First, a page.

Technological changes have made minds hybrid with thinking detours and collaboration with artifacts, which no longer nurture a concentrated mind. The way we look for information has also changed completely with search engines. Google has become our go-to place to seek any information we want, and is available for anyone. There is increased internet use in young children, even on their own. This places huge emphasis on coming up with strategies like restrictions and parental guidance for responsible internet usage by children, and opens a whole new dimension of security. We cannot control the learning trajectory of children from 2 years to 11 years as before, since we don’t know what they learn externally out of class (indirect curriculum). Schools can have no control on external tools and knowledge as it is hard to restrict access to computers at home. One can just hope that such external knowledge children gain is for the good, and guide them to distinguish it from other non desirable content on the internet.

Because the future is digital and there’s no coming back, our duty is to adapt to it the best we can. For this, Prof. Roger emphasizes that the metaphors of learning should shift to respond to the changing environment. Learning should be more performative (rather than reproductive) and focus on learning as design. Learners should be encouraged to participate in and contribute to communities and collective practices, and no longer consider knowledge as an individual asset. With the human mind, interactions with symbolic technologies and communications with people should be relational. Technologies and artificial intelligence should be used with care in education, keeping in mind that “Education is not production, it is not a smoothly running machine”. For young teachers to cope with the advances, they have to learn how to marry the resources to the ambitions of the school, while understanding that technology changes the nature of education, but does not solve the problem. The education system will also have to change assessments to assess the skills that matter the most in the future. While the advances have a role to play in improving learning (E.g. virtual environments where students can experience near reality complex environments), they should also have co-ordination with the teacher to get user perspectives. And for people to accept it more broadly, there should be steps taken to ensure digital literacy. Further, the knowledge, value and skills of an individual should be connected to what technology has to offer. Such design of transparent technology to respond to the natural repertoire of uses will be more relevant for education in the future.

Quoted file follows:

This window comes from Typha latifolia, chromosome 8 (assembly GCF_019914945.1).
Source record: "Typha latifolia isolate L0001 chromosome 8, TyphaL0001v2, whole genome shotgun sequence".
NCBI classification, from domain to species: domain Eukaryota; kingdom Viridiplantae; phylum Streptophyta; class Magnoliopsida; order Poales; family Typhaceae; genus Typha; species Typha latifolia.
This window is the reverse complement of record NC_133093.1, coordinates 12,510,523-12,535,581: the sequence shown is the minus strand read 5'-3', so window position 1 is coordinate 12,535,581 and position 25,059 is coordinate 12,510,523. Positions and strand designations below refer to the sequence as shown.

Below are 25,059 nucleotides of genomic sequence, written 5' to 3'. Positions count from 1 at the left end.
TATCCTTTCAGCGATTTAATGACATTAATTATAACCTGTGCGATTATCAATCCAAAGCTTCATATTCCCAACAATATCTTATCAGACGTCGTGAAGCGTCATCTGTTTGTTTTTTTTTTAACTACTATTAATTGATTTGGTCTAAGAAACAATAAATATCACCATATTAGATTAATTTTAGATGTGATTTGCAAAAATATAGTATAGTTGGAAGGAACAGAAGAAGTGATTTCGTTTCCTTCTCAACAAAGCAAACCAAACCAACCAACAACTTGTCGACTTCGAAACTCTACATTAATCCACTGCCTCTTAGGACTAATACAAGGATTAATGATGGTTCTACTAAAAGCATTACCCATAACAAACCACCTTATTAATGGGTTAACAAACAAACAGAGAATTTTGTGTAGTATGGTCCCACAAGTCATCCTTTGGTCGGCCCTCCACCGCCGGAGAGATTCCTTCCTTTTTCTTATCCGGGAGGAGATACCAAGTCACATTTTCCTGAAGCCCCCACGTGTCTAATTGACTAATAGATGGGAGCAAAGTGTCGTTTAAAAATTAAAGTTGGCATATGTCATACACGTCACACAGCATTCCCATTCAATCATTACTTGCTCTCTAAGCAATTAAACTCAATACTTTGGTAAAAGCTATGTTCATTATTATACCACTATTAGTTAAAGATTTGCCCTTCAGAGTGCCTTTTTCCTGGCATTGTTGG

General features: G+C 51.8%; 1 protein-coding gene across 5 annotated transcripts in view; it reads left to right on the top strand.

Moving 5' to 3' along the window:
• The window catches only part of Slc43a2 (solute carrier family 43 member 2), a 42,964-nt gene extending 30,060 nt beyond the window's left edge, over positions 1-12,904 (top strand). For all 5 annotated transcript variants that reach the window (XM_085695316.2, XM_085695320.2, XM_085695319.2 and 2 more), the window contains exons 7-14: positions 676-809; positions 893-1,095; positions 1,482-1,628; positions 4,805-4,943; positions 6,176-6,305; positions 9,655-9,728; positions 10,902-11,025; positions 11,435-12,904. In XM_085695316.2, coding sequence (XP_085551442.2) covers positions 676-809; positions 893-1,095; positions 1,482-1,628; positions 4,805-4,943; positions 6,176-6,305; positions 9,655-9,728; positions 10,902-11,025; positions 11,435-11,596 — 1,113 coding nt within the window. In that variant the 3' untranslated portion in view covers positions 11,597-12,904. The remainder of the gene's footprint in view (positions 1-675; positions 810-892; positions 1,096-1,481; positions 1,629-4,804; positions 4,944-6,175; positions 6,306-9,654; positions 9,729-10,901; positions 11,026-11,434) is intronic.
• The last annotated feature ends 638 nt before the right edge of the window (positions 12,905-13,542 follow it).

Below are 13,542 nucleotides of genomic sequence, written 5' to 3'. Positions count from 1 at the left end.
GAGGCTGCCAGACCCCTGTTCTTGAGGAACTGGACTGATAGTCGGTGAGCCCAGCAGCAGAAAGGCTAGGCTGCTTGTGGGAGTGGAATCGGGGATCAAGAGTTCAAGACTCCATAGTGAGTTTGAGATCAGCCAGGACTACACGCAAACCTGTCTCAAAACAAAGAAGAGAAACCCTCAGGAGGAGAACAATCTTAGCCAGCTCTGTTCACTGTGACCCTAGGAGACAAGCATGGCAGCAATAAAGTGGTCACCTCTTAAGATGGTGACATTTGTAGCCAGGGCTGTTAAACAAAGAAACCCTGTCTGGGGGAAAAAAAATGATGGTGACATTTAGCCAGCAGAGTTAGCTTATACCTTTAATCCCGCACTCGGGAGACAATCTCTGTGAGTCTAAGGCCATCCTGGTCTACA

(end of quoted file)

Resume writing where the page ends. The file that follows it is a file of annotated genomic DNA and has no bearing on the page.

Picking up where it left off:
To learn more about Prof. Roger’s work, visit: